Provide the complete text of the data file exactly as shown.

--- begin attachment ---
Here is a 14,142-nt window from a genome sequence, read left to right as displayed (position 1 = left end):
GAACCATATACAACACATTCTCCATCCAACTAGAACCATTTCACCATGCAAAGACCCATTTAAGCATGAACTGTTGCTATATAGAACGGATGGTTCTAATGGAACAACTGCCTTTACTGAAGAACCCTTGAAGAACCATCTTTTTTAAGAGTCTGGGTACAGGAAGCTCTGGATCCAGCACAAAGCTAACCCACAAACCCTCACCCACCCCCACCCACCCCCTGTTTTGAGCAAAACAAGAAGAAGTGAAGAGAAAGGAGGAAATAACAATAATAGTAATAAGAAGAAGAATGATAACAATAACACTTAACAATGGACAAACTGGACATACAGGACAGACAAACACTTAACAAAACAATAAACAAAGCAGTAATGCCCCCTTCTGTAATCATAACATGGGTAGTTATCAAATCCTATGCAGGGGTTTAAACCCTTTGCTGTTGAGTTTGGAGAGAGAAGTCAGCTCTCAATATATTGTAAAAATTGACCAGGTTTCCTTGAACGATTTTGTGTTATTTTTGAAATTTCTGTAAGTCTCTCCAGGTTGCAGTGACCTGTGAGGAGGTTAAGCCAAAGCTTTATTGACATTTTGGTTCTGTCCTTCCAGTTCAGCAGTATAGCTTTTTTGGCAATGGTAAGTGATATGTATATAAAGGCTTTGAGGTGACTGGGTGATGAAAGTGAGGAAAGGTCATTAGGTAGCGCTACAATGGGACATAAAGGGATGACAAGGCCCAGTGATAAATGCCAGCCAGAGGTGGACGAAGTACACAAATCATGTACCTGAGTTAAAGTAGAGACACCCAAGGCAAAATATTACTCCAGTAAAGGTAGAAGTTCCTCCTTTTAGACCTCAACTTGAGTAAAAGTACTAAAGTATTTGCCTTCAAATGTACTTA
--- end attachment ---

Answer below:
Here is a 14,142-nt window from a genome sequence, read left to right as displayed (position 1 = left end):
GAACCATATACAACACATTCTCCATCCAACTAGAACCATTTCACCATGCAAAGACCCATTTAAGCATGAACTGTTGCTATATAGAACGGATGGTTCTAATGGAACAACTGCCTTTACTGAAGAACCCTTGAAGAACCATCTTTTTTAAGAGTCTGGGTACAGGAAGCTCTGGATCCAGCACAAAGCTAACCCACAAACCCTCACCCACCCCCACCCACCCCCTGTTTTGAGCAAAACAAGAAGAAGTGAAGAGAAAGGAGGAAATAACAATAATAGTAATAAGAAGAAGAATGATAACAATAACACTTAACAATGGACAAACTGGACATACAGGACAGACAAACACTTAACAAAACAATAAACAAAGCAGTAATGCCCCCTTCTGTAATCATAACATGGGTAGTTATCAAATCCTATGCAGGGGTTTAAACCCTTTGCTGTTGAGTTTGGAGAGAGAAGTCAGCTCTCAATATATTGTAAAAATTGACCAGGTTTCCTTGAACGATTTTGTGTTATTTTTGAAATTTCTGTAAGTCTCTCCAGGTTGCAGTGACCTGTGAGGAGGTTAAGCCAAAGCTTTATTGACATTTTGGTTCTGTCCTTCCAGTTCAGCAGTATAGCTTTTTTGGCAATGGTAAGTGATATGTATATAAAGGCTTTGAGGTGACTGGGTGATGAAAGTGAGGAAAGGTCATTAGGTAGCGCTACAATGGGACATAAAGGGATGACAAGGCCCAGTGATAAATGCCAGCCAGAGGTGGACGAAGTACACAAATCATGTACCTGAGTTAAAGTAGAGACACCCAAGGCAAAATATTACTCCAGTAAAGGTAGAAGTTCCTCCTTTTAGACCTCAACTTGAGTAAAAGTACTAAAGTATTTGCCTTCAAATGTACTTA